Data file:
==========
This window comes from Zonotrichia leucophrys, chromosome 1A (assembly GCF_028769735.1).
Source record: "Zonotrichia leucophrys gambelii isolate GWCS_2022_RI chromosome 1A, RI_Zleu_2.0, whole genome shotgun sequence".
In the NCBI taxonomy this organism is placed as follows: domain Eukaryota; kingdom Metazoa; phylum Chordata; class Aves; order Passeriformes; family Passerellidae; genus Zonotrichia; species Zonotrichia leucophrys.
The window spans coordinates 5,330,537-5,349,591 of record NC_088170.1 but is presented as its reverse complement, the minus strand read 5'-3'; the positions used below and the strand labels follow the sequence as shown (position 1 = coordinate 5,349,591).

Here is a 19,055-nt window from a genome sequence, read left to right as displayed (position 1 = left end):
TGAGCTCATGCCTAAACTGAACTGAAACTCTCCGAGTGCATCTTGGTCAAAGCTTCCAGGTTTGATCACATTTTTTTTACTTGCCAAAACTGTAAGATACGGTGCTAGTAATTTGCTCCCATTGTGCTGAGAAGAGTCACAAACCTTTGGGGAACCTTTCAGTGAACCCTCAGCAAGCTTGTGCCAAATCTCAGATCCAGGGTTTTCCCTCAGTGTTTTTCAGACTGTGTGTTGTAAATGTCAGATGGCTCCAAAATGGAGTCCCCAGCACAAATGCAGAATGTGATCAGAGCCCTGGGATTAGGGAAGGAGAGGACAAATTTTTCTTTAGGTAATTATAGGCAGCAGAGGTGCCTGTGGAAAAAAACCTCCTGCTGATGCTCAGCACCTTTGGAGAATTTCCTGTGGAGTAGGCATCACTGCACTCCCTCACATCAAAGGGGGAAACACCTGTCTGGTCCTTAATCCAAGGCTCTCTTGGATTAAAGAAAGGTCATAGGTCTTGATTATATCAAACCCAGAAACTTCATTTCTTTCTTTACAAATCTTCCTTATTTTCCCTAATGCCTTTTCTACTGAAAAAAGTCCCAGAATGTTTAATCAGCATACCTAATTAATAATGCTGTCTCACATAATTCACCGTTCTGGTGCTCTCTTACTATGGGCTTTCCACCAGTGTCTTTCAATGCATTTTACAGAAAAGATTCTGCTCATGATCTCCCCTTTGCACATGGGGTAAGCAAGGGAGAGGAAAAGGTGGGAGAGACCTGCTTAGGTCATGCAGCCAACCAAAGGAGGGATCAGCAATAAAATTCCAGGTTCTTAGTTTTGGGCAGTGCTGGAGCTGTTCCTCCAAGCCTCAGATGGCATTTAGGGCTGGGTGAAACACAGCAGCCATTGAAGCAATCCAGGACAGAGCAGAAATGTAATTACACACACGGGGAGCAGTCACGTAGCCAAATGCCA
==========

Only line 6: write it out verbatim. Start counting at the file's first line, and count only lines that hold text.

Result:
TGAGCTCATGCCTAAACTGAACTGAAACTCTCCGAGTGCATCTTGGTCAAAGCTTCCAGGTTTGATCACATTTTTTTTACTTGCCAAAACTGTAAGATACGGTGCTAGTAATTTGCTCCCATTGTGCTGAGAAGAGTCACAAACCTTTGGGGAACCTTTCAGTGAACCCTCAGCAAGCTTGTGCCAAATCTCAGATCCAGGGTTTTCCCTCAGTGTTTTTCAGACTGTGTGTTGTAAATGTCAGATGGCTCCAAAATGGAGTCCCCAGCACAAATGCAGAATGTGATCAGAGCCCTGGGATTAGGGAAGGAGAGGACAAATTTTTCTTTAGGTAATTATAGGCAGCAGAGGTGCCTGTGGAAAAAAACCTCCTGCTGATGCTCAGCACCTTTGGAGAATTTCCTGTGGAGTAGGCATCACTGCACTCCCTCACATCAAAGGGGGAAACACCTGTCTGGTCCTTAATCCAAGGCTCTCTTGGATTAAAGAAAGGTCATAGGTCTTGATTATATCAAACCCAGAAACTTCATTTCTTTCTTTACAAATCTTCCTTATTTTCCCTAATGCCTTTTCTACTGAAAAAAGTCCCAGAATGTTTAATCAGCATACCTAATTAATAATGCTGTCTCACATAATTCACCGTTCTGGTGCTCTCTTACTATGGGCTTTCCACCAGTGTCTTTCAATGCATTTTACAGAAAAGATTCTGCTCATGATCTCCCCTTTGCACATGGGGTAAGCAAGGGAGAGGAAAAGGTGGGAGAGACCTGCTTAGGTCATGCAGCCAACCAAAGGAGGGATCAGCAATAAAATTCCAGGTTCTTAGTTTTGGGCAGTGCTGGAGCTGTTCCTCCAAGCCTCAGATGGCATTTAGGGCTGGGTGAAACACAGCAGCCATTGAAGCAATCCAGGACAGAGCAGAAATGTAATTACACACACGGGGAGCAGTCACGTAGCCAAATGCCA